“The reason you don’t let your children eat five big tubs of ice cream is because you care about them. With self-compassion, if you care about yourself, you do what’s healthy for you rather than what’s harmful to you.”
In her NY Times blog, Well, Tara Parker-Pope writes about a blossoming area of research, called “self-compassion.” Above is a quote she cites from Dr. Kristin Neff, who has published on the topic, explaining an aspect of self-compassion – being kind to yourself.
A psychologist myself, I won’t bore you with the academic argument about whether this ‘new’ field is really a study of self-esteem or self-worth, repackaged and relabeled. To be honest, I haven’t taken the time to investigate whether discriminant validity studies have been attempted or make any educated judgments about the quality of research completed on the subject. I really don’t care.
What I like about Tara Parker-Pope’s article on self-compassion (and Dr. Neff’s work) is simple:
If we expected of ourselves the same we expect of our closest loved ones, we would likely make healthier decisions for ourselves and not berate ourselves for minor transgressions. Unfortunately, we often don’t value our own health and our own needs as much as those of others.
The sentences I quote from Dr. Neff above illustrate this idea well. Many of us living with medically necessary dietary restrictions are trying to navigate social situations involving shared meals, trying to unlearn years of eating habits that center on convenience food, or struggling to fight the temptation to eat “just one bite” of our partner’s delicious-looking, gluten-containing food.
The idea that we should continue to ask ourselves, “What would I tell a dear friend to do in my situation?” has miles of latitude. For example, if your son or daughter was gluten free, wouldn’t you do everything you could to make sure he or she ate safely; would you tolerate even a crumb of gluten containing food on his or her plate? In another example, if your good friend was deathly allergic to nuts, would you let him or her eat a slice of banana bread that may or may not contain nuts and risk the consequences?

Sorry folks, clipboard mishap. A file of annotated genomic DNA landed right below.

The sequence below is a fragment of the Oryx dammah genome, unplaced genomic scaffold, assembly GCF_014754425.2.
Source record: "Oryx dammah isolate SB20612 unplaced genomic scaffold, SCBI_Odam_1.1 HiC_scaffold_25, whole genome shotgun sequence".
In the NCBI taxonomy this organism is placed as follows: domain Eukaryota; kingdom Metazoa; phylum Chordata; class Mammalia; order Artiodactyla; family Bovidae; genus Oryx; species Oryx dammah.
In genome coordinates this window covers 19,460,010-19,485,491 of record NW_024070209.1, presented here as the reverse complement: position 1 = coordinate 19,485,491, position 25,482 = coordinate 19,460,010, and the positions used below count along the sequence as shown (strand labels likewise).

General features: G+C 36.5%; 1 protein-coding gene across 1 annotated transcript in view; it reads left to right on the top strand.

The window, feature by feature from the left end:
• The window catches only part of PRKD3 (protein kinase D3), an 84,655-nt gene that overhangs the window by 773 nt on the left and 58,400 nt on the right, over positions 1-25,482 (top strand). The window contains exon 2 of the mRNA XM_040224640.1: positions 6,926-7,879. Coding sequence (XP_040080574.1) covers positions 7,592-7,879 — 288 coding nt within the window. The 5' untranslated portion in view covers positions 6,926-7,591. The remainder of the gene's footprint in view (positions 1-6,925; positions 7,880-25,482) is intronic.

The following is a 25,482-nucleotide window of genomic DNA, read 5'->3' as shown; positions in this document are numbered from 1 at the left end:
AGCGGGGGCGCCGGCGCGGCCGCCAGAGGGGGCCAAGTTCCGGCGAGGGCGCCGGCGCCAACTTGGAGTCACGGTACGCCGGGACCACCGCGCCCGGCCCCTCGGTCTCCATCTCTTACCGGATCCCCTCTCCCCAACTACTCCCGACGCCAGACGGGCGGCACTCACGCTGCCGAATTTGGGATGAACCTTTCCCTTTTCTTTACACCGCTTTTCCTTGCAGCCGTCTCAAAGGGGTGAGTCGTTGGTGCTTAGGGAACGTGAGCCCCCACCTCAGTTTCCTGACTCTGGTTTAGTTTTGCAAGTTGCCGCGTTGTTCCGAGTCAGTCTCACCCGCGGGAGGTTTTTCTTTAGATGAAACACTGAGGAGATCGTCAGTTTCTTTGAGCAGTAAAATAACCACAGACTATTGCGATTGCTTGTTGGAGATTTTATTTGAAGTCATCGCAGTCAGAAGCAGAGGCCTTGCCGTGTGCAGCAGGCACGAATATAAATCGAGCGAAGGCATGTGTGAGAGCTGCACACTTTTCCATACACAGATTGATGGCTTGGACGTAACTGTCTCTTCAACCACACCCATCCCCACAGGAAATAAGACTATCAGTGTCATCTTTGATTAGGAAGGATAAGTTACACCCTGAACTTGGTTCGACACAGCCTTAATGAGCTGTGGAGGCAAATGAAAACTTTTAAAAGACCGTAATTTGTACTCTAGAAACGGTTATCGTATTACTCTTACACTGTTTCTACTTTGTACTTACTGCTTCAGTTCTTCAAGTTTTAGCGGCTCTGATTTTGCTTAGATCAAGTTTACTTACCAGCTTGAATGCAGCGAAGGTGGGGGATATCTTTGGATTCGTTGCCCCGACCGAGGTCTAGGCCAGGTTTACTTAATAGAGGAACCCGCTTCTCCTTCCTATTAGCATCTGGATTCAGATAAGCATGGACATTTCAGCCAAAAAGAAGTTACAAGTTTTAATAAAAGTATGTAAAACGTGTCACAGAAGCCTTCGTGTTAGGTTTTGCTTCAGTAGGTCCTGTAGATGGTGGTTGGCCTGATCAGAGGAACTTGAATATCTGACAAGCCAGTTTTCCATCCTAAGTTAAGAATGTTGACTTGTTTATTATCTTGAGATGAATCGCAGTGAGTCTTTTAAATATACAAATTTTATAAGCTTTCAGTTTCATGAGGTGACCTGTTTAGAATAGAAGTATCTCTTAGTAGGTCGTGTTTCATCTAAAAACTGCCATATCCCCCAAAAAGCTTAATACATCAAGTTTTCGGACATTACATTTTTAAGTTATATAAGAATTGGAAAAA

If you are living, breathing, compassionate people, then my guess is the answer is “no.” We want our loved ones to eat well, stay healthy, and live long.
If you are living, breathing, compassionate people, then the answer should be the same when you replace “your son” or “your good friend” with “you.”
Since this is a gluten-free food blog, many of you are gluten free or have a gluten-free loved one, so my examples here center around food; feeling ourselves worth standing up for, worth speaking up for, and worth making the effort for, when it comes to knowing what is good for our bodies and what is not.
However, try applying this simple question to other areas of your life and you might be surprised at how this act of self-compassion encourages you to forget a minor foot-in-mouth accident as just that, an accident, or that (darn it!) you are talented enough to try out for that juried art show.
You might be surprised at how many barriers cease to exist when you stop fighting what you know is good for you and take a chance on what you know you can do.